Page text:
Schatz’s “Genius of the System” introduction illuminates the inner workings of the golden age of the Hollywood studio. He stands somewhere in between contempt for the lack of creative license allowed to those making the films, and admiration for the efficiency and organizational management exhibited by the studios. Schatz frames Hollywood from the 20’s through the 50’s as a delicate capital allocation machine, with the studious almost entirely vertically integrated from pre-production through distribution. He at once lionizes great men like Louis Mayer and Irving Thalberg for their massive control over a huge industry, and criticizes its commercialization of art.
Fitzgerald noted in his last work talking about old Hollywood that, “It can be understood too, but only dimly and in flashes. Not a half dozen men have been able to keep the whole equation of pictures in their heads.” I couldn’t help but read this and channel the current Anti-Wall Street rhetoric. Instead of revering the efficiency of distribution and operational excellence that allowed for the mass distribution of entertainment, Fitzgerald merely chides the supposed oligarchy and smoke and mirrors approach to governance. Clearly, there were people who appreciated the “genius of the system”, as Andre Bazin noted in 1957. Neither attitude is necessarily completely defensible.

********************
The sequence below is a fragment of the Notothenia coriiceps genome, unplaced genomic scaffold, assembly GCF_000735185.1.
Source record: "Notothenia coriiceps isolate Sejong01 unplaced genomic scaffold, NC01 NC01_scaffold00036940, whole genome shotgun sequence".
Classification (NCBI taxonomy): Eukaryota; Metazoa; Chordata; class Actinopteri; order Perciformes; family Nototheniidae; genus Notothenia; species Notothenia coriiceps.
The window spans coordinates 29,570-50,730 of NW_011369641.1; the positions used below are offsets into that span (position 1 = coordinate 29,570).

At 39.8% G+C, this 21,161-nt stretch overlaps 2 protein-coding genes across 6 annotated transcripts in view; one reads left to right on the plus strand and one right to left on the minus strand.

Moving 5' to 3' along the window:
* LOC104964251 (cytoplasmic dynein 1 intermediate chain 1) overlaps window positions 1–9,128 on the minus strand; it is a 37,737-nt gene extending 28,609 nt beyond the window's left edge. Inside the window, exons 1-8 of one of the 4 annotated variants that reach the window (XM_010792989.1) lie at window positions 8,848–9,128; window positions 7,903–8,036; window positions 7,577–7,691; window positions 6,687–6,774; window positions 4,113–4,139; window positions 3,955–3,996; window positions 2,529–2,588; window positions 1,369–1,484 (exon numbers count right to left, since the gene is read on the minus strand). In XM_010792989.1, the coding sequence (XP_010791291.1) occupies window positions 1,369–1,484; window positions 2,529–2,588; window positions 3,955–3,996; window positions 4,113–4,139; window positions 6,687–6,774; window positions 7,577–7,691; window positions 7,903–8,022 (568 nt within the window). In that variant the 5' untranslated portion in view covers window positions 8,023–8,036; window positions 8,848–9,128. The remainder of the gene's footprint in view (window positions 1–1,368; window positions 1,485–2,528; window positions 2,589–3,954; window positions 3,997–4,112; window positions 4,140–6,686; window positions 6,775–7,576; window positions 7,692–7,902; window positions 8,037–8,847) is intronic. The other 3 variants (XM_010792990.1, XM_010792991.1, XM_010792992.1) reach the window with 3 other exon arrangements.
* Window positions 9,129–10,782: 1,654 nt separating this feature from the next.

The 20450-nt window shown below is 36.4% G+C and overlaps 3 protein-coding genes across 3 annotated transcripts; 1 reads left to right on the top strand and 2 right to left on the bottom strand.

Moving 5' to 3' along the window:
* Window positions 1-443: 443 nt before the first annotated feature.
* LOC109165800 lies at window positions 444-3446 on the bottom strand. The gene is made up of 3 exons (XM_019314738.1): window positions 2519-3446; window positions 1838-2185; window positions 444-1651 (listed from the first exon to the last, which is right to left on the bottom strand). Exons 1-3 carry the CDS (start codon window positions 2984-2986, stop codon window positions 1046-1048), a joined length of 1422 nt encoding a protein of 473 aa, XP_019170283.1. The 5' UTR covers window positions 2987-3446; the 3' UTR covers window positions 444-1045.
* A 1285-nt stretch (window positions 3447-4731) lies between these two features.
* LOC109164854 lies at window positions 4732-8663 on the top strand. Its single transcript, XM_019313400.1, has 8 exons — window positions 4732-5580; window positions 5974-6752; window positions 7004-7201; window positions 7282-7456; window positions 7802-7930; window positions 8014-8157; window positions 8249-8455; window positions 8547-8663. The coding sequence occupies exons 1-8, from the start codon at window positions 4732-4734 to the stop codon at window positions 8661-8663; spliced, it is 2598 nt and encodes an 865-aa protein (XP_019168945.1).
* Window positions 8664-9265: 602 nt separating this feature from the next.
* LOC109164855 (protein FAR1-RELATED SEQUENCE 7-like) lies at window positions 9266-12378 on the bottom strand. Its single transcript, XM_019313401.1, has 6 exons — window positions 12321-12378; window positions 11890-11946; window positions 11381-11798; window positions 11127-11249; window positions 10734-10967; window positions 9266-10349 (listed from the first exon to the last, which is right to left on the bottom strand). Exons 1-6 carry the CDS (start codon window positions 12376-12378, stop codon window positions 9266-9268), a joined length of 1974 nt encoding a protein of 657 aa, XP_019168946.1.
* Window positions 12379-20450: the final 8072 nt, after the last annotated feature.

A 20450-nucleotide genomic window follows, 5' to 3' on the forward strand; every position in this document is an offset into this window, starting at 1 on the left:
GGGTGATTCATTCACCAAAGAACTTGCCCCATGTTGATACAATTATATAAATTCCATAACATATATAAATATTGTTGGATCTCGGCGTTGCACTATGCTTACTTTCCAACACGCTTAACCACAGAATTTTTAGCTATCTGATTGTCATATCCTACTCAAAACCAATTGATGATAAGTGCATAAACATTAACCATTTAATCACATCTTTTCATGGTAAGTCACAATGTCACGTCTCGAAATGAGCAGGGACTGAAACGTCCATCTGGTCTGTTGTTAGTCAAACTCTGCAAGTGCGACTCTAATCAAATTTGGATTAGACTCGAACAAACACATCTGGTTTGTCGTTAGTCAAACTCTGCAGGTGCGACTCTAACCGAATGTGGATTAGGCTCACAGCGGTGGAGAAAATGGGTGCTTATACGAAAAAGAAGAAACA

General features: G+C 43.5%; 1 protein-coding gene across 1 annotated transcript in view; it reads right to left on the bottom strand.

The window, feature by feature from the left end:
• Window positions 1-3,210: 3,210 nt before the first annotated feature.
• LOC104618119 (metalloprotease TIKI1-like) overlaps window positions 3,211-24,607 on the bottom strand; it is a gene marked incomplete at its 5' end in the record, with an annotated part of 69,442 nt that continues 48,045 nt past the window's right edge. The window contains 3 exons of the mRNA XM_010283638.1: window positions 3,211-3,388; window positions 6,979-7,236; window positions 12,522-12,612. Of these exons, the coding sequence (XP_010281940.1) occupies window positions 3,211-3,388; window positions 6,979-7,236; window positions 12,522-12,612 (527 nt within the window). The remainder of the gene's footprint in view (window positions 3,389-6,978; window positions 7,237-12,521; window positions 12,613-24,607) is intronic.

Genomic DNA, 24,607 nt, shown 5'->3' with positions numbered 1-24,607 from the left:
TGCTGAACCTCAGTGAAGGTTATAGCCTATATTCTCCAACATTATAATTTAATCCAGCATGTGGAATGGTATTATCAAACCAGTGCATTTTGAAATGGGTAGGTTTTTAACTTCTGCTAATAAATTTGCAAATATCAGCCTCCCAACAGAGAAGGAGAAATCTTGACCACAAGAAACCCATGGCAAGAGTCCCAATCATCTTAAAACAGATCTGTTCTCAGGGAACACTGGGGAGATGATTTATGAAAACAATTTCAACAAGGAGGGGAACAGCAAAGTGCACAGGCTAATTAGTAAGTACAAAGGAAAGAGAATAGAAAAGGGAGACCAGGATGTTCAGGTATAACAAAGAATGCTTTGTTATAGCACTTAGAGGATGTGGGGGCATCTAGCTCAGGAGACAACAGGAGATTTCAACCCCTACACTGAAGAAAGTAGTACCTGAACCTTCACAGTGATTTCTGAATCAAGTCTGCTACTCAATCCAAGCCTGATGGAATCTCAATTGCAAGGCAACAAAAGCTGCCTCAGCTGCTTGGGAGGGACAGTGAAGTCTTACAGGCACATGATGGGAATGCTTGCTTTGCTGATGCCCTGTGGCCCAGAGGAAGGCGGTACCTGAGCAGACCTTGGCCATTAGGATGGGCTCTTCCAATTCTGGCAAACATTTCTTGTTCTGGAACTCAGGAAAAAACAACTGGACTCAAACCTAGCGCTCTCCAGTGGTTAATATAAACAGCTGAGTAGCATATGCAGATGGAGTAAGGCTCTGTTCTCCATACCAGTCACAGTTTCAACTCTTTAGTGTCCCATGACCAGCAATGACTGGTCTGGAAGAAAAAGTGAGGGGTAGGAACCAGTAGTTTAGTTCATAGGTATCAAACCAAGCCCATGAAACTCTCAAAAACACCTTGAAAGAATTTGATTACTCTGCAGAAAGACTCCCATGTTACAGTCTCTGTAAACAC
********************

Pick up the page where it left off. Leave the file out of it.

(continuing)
Ultimately, what was most interesting to me was the description of the power wielded by the studio heads, and the delicate balance struck between principals and agents all the way up and down the organization. This is noteworthy because in modern Hollywood, it seems as though the lead actors and actresses command a much more significant role. However, that could be what the modern studio heads want, as the same oligarchic setup may very well dominate the production and distribution channels.